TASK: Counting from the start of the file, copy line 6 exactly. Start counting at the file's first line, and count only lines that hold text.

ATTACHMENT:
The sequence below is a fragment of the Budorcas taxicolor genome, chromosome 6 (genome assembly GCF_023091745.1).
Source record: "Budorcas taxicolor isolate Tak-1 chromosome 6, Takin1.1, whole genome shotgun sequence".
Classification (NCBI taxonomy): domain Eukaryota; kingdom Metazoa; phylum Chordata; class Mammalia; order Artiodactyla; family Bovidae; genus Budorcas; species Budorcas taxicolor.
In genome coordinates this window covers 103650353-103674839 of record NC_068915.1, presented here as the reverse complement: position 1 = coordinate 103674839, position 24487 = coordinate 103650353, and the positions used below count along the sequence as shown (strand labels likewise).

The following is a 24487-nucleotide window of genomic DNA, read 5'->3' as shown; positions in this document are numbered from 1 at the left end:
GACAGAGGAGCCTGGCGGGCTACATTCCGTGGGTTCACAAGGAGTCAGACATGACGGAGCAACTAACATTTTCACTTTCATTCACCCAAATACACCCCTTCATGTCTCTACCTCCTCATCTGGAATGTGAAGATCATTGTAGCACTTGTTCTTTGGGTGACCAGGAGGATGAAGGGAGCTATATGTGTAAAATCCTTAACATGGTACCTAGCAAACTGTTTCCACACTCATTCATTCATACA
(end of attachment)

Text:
GACAGAGGAGCCTGGCGGGCTACATTCCGTGGGTTCACAAGGAGTCAGACATGACGGAGCAACTAACATTTTCACTTTCATTCACCCAAATACACCCCTTCATGTCTCTACCTCCTCATCTGGAATGTGAAGATCATTGTAGCACTTGTTCTTTGGGTGACCAGGAGGATGAAGGGAGCTATATGTGTAAAATCCTTAACATGGTACCTAGCAAACTGTTTCCACACTCATTCATTCATACA